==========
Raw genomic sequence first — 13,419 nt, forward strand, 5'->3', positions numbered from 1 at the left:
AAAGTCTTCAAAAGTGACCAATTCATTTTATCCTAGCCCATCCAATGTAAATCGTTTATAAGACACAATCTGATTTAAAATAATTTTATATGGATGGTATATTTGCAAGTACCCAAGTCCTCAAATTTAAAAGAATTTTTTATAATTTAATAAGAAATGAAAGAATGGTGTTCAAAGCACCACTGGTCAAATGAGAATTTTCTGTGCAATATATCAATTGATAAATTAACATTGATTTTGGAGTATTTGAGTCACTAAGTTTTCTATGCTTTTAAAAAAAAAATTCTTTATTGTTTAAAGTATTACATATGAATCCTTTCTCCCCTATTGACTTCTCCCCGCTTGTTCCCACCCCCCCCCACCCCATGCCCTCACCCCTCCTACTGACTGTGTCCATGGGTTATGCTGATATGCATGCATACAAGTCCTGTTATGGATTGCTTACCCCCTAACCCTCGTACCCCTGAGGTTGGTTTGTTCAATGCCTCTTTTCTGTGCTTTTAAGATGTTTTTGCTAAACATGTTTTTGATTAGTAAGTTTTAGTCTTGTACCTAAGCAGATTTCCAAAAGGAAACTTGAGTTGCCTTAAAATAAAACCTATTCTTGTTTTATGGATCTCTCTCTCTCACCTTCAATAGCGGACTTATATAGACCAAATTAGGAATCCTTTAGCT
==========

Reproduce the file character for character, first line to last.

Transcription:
Raw genomic sequence first — 13,419 nt, forward strand, 5'->3', positions numbered from 1 at the left:
AAAGTCTTCAAAAGTGACCAATTCATTTTATCCTAGCCCATCCAATGTAAATCGTTTATAAGACACAATCTGATTTAAAATAATTTTATATGGATGGTATATTTGCAAGTACCCAAGTCCTCAAATTTAAAAGAATTTTTTATAATTTAATAAGAAATGAAAGAATGGTGTTCAAAGCACCACTGGTCAAATGAGAATTTTCTGTGCAATATATCAATTGATAAATTAACATTGATTTTGGAGTATTTGAGTCACTAAGTTTTCTATGCTTTTAAAAAAAAAATTCTTTATTGTTTAAAGTATTACATATGAATCCTTTCTCCCCTATTGACTTCTCCCCGCTTGTTCCCACCCCCCCCCACCCCATGCCCTCACCCCTCCTACTGACTGTGTCCATGGGTTATGCTGATATGCATGCATACAAGTCCTGTTATGGATTGCTTACCCCCTAACCCTCGTACCCCTGAGGTTGGTTTGTTCAATGCCTCTTTTCTGTGCTTTTAAGATGTTTTTGCTAAACATGTTTTTGATTAGTAAGTTTTAGTCTTGTACCTAAGCAGATTTCCAAAAGGAAACTTGAGTTGCCTTAAAATAAAACCTATTCTTGTTTTATGGATCTCTCTCTCTCACCTTCAATAGCGGACTTATATAGACCAAATTAGGAATCCTTTAGCT